7. Michael_A

    Need for painkillers after weight loss??

    My surgeon says that a type of NSAID called a Cox-2 inhibitor (https://www.drugs.com/drug-class/cox-2-inhibitors.html) brand names like Celebrex and Vioxx, are acceptable for her patients if my PCP signs off on it. Maybe something you could research if you still find yourself needing the relief that NSAIDs seem to be so good at.
  8. Michael_A

    Down 200lbs!!!!

    I am so happy for you! It's a very small group that gets to enjoy the amazing life changes of losing 200 lbs. Much respect to you.
  9. Michael_A

    Day 4 of 2 week liquid diet

    Good for you for pushing through this with a seemingly good attitude. I was on liquids for at least 6 weeks, and was also on diabetes meds during that time. My meds also got cut in half, which was awesome. My sugars were decent for the first time in a long time. Keep your eyes on the prize and this time will soon be a distant memory :-)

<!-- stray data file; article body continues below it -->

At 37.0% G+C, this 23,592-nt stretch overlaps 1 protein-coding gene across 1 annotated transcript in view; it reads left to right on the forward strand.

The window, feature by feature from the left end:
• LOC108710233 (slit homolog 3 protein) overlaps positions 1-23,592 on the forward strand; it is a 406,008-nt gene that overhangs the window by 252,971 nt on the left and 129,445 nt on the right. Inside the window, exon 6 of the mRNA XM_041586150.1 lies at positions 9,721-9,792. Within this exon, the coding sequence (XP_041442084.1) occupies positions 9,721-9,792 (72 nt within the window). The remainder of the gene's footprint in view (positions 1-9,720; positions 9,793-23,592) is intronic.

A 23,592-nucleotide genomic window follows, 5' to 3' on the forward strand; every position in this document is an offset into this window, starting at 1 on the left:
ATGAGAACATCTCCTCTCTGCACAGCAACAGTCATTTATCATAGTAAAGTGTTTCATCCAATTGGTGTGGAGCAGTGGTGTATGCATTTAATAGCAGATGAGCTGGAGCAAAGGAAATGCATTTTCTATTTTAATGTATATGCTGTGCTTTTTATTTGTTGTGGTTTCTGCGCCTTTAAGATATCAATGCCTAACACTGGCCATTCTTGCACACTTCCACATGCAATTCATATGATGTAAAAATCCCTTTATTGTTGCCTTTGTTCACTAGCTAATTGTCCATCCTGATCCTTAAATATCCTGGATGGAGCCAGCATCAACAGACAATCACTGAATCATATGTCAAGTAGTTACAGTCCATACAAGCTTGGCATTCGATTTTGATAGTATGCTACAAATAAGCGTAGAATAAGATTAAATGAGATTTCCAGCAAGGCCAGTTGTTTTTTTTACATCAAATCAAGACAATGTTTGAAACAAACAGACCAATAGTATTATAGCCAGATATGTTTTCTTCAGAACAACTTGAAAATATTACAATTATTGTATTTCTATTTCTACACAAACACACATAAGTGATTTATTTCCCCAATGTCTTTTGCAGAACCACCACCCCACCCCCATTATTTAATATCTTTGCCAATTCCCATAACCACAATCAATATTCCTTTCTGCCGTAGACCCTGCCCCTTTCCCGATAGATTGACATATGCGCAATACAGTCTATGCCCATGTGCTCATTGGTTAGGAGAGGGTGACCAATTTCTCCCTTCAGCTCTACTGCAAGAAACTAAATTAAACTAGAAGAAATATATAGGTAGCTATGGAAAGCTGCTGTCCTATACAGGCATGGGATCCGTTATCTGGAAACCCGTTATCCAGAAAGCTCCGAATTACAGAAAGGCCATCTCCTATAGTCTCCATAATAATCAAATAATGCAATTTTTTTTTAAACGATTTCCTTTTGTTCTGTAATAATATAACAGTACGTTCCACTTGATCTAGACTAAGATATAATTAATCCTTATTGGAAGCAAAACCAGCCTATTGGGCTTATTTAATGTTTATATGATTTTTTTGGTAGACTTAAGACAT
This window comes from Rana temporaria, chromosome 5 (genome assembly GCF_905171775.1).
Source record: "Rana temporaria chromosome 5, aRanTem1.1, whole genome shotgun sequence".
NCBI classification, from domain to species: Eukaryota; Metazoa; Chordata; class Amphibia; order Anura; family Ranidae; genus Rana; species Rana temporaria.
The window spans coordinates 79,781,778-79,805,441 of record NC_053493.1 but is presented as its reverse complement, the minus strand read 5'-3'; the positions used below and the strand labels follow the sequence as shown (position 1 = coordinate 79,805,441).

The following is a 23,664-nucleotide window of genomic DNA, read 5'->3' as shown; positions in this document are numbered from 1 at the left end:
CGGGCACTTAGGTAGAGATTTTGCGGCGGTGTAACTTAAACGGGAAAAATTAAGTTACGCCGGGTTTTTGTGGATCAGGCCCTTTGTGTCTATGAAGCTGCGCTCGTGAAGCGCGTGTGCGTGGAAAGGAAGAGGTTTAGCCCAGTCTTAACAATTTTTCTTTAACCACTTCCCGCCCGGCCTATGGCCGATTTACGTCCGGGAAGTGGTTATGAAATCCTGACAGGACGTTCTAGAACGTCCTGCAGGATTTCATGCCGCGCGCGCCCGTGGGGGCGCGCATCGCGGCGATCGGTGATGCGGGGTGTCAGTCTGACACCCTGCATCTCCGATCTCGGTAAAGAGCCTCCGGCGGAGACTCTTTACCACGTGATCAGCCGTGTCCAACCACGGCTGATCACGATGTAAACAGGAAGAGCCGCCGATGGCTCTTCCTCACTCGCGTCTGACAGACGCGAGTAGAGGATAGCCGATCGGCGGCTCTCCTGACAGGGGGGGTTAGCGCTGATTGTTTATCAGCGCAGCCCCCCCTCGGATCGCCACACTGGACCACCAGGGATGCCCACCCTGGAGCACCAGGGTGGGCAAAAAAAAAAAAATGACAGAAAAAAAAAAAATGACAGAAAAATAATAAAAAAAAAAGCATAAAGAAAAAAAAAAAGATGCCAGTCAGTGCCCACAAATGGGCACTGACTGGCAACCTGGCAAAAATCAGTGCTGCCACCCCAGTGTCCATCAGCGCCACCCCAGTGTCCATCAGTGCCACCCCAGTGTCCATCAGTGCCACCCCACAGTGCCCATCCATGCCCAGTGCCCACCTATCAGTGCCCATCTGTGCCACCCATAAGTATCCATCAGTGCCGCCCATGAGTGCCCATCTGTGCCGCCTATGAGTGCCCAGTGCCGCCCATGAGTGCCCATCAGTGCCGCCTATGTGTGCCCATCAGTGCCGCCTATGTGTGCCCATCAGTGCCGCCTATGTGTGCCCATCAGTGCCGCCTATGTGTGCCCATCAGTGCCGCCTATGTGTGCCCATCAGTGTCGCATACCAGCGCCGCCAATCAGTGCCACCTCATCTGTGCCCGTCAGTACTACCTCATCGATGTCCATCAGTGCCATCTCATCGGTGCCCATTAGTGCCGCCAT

10. How many other WLS patients had this experience- where you lived off ibuprofen pre-op, but didn't need it any more as you lost weight? Giving up ibuprofen was a huge concern for me pre-op. I took ibuprofen daily for headaches, and random aches and pains. 100 lbs later, I'm now convinced that most of those headaches and the aches and pains were caused by being obese. I've not needed a pain killer since surgery, and I've had one single headache since then, 5 months ago. The lessening need for ibuprofen actually started earlier than my surgery date because I had lost quite a bit of weight by then already. But living like I live now, not taking any prescription drugs and having normal blood sugars and blood pressure, I'm positive that my need for the pain killers was caused by all the conditions I had (high blood pressure, high cholesterol, type 2 diabetes, sleep apnea) and the drugs to treat them (total of 7, all of which I'm now off). Anyways, in my fear of having to give up ibuprofen, I had never considered that most of my need for painkillers was because I was so fat. I am curious to know if other folks had the same experience.
  11. Michael_A

    Cheat days